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If I have an initialised pthread_barrier_t, when is it safe to destroy it? Is the following example safe?

pthread_barrier_t barrier;
...
int rc = pthread_barrier_wait(b);
if (rc != PTHREAD_BARRIER_SERIAL_THREAD && rc != 0){
  perror("pthread_barrier_wait");
  exit(1);
}

if (id == 0){
  if(pthread_barrier_destroy(&(threads[t_root].info.tmp_barrier))){
    perror("pthread_barrier_destroy");
    exit(1);
  }
}
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1 Answer 1

up vote 4 down vote accepted

After pthread_barrier_wait() returns, all threads will have hit the barrier and are proceeding. Since only one thread is given the PTHREAD_BARRIER_SERIAL_THREAD return value, it's safe to use that to conditionally wrap the destruction code like so:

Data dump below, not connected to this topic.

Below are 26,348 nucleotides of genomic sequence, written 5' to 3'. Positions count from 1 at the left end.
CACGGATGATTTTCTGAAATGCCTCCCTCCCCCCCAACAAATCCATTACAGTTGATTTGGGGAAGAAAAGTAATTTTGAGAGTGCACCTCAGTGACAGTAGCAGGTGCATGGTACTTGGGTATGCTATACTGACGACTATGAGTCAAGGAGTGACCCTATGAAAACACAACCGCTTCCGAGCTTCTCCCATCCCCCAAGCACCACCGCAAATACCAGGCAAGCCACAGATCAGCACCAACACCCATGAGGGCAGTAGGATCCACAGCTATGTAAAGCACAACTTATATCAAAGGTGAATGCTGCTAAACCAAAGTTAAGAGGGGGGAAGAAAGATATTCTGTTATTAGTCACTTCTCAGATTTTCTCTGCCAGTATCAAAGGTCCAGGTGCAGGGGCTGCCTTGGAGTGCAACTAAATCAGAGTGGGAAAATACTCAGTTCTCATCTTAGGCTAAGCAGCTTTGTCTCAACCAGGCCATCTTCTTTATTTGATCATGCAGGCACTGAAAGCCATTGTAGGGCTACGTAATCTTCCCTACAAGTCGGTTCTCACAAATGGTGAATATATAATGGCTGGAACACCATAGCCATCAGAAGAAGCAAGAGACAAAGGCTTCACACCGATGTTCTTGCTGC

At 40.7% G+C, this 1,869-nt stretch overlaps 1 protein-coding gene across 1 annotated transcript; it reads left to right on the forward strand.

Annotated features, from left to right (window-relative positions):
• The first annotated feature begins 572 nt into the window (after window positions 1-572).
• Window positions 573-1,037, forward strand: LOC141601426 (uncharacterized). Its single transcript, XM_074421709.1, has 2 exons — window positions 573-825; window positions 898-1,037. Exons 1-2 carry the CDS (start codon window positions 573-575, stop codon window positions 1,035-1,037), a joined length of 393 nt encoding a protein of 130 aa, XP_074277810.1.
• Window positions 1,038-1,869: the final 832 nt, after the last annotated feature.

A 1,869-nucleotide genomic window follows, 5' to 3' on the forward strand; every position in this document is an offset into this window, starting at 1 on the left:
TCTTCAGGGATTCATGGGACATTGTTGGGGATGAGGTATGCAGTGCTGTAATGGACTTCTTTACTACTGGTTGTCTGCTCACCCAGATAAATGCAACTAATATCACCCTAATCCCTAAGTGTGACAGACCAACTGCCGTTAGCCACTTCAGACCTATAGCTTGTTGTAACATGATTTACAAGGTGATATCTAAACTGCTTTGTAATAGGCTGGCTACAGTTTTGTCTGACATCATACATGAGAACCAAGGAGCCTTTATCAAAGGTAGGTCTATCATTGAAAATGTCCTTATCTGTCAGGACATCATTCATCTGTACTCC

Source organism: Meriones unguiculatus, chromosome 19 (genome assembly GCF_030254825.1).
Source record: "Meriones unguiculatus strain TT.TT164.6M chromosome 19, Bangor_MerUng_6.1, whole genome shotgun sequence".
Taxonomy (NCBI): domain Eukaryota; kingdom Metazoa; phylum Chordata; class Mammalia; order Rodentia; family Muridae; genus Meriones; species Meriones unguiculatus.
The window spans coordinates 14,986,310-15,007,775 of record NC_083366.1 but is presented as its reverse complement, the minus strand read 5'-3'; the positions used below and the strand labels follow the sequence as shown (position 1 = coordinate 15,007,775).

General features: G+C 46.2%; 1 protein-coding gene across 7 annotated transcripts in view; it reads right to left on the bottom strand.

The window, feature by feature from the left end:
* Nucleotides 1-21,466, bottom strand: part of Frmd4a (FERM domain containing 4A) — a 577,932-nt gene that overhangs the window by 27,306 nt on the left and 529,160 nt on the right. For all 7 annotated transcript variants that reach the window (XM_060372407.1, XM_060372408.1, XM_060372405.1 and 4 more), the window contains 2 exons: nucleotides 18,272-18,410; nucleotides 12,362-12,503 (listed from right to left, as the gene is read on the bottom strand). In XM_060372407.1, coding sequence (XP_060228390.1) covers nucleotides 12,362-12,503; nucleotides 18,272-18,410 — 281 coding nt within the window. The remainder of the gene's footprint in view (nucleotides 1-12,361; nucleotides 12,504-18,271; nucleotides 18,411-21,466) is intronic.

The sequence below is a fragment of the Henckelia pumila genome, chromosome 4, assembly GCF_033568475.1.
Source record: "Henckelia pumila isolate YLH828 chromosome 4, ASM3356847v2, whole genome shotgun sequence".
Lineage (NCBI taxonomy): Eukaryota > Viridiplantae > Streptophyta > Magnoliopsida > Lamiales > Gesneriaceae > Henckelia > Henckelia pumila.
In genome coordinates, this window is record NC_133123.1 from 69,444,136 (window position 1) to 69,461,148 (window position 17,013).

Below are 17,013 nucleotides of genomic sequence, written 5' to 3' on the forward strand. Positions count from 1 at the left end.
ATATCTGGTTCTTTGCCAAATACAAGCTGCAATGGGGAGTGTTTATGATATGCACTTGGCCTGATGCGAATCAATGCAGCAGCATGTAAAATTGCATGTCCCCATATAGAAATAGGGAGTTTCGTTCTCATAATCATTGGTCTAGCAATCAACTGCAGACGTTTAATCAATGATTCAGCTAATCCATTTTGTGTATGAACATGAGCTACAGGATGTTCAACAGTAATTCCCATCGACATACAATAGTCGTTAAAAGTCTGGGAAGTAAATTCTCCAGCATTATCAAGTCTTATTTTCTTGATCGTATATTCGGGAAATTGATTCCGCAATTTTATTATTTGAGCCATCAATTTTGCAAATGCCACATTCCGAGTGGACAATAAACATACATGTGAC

int rc = pthread_barrier_wait(&b)
if ( rc == PTHREAD_BARRIER_SERIAL_THREAD )
{
    pthread_barrier_destroy(&b);
}

Also, be aware that pthread_barrier_destroy() will return a result of EBUSY if the barrier was in use (i.e. another thread had called pthread_barrier_wait()).

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3  
The final sentence of your answer is false. Per POSIX, it is UB: "The results are undefined if pthread_barrier_destroy() is called when any thread is blocked on the barrier, or if this function is called with an uninitialized barrier." (pubs.opengroup.org/onlinepubs/9699919799/functions/…) –  R.. Mar 23 '11 at 18:18

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